Defendants ATF and United States Department of Justice (“DOJ”) refuse to apply the clear terms of the Gun Control Act. That federal law defines regulated “firearms” to include not only operable weapons but also their core building blocks—frames for pistols, and receivers for long guns—so long as those core building blocks are designed to be or may be readily converted into operable weapons. See 18 U.S.C. § 921(a)(3). Notwithstanding that statutory language, Defendants have declined to regulate unfinished ghost gun frames and receivers as “firearms,” even though they are designed to be and may be readily converted into
operable weapons.

Instead, Defendants have issued rules and letter determinations—continuing to this day—giving the green light to the unregulated sale of unfinished ghost gun frames and receivers.

The cities and Everytown are seeking an injunction and a declaratory relief in the Federal lawsuit brought in the Southern District of New York. They want any and all determination letters set aside.

The Everytown press release makes these assertions:

A ghost gun is a do-it-yourself, homemade gun made from easy-to-get, building blocks that are unregulated under the ATF’s current interpretation of federal law. These guns are finished by an individual, not a federally licensed manufacturer or importer. Ghost guns are one of the fastest-growing gun safety problems facing our country.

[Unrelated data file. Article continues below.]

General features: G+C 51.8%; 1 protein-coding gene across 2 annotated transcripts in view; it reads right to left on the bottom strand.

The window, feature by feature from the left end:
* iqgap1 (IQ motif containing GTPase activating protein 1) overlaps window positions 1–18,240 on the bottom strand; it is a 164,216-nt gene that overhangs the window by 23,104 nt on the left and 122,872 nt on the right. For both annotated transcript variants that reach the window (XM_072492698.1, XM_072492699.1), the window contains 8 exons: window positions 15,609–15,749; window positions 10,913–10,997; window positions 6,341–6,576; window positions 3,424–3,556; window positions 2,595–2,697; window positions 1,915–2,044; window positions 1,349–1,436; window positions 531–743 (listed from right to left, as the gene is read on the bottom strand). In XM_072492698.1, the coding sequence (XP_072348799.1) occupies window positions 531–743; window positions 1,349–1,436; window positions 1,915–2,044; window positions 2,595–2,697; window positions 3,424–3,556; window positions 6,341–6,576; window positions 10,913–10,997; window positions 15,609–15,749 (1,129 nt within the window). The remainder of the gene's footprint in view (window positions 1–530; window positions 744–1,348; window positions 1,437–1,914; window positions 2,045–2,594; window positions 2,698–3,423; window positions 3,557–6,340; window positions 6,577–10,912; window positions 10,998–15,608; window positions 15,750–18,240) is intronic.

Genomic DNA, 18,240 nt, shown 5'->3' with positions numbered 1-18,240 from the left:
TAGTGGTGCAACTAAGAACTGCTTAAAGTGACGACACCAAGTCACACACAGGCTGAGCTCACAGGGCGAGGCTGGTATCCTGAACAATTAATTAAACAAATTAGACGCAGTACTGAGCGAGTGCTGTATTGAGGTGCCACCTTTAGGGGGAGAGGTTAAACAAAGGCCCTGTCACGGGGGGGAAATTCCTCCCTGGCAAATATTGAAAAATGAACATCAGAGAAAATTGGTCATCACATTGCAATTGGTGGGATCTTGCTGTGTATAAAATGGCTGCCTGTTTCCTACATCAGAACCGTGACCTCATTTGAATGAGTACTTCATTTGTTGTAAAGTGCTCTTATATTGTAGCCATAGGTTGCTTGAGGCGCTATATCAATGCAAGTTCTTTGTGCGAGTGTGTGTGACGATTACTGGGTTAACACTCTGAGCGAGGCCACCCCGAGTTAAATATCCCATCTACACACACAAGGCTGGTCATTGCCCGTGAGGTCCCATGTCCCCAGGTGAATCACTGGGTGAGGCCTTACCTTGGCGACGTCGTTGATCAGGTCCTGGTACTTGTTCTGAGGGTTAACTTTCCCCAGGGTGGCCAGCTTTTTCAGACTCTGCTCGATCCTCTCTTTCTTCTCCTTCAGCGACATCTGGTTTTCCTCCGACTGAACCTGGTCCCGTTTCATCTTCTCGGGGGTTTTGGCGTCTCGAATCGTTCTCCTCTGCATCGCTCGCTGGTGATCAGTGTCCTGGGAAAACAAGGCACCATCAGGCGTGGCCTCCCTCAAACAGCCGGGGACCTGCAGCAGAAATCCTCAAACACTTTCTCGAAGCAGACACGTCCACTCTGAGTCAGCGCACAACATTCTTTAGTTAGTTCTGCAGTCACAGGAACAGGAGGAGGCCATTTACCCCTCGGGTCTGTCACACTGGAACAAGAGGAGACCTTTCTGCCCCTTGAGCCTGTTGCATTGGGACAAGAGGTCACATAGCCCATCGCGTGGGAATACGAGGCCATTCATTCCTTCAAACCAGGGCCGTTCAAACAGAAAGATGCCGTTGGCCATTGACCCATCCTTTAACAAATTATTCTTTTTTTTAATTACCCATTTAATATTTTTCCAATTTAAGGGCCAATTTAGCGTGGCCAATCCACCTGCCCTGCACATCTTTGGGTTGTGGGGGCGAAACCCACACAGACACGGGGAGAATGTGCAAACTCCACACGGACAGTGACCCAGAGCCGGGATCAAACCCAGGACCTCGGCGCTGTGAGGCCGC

The ATF’s current interpretation of federal law — which the lawsuit seeks to have set aside as unlawful — allows people who can’t legally own a firearm to easily buy the parts for a ghost gun. In only a few hours, these self-made weapons become fully functioning, untraceable firearms. A person can buy the parts and assemble a ghost gun without even receiving a background check

Research by Everytown shows ghost guns are becoming a weapon of choice for people with felony convictions, gun traffickers, and other people legally prohibited from owning guns. 

I call BS on the assertion that “ghost guns” are the weapon of choice of criminals. Stolen guns and guns obtained through illegal straw purchases are much more likely to be found in the hands of a criminal than a completed Glock-ish Polymer80.

Former BATFE technical expert Rick Vasquez had this to say in a Reuters report:

But Rick Vasquez, a Virginia-based firearms consultant and former ATF technical expert who evaluated guns and gun products to help the bureau determine if they were legal, said anyone wanting to address the proliferation of kit guns should pass new laws in Congress.

There is no word if Everytown Law intends to demand that the plumbing department of Lowes, Home Depot, and Menards now be required to have a FFL. As Tam has always said, they are selling 90% Sten guns.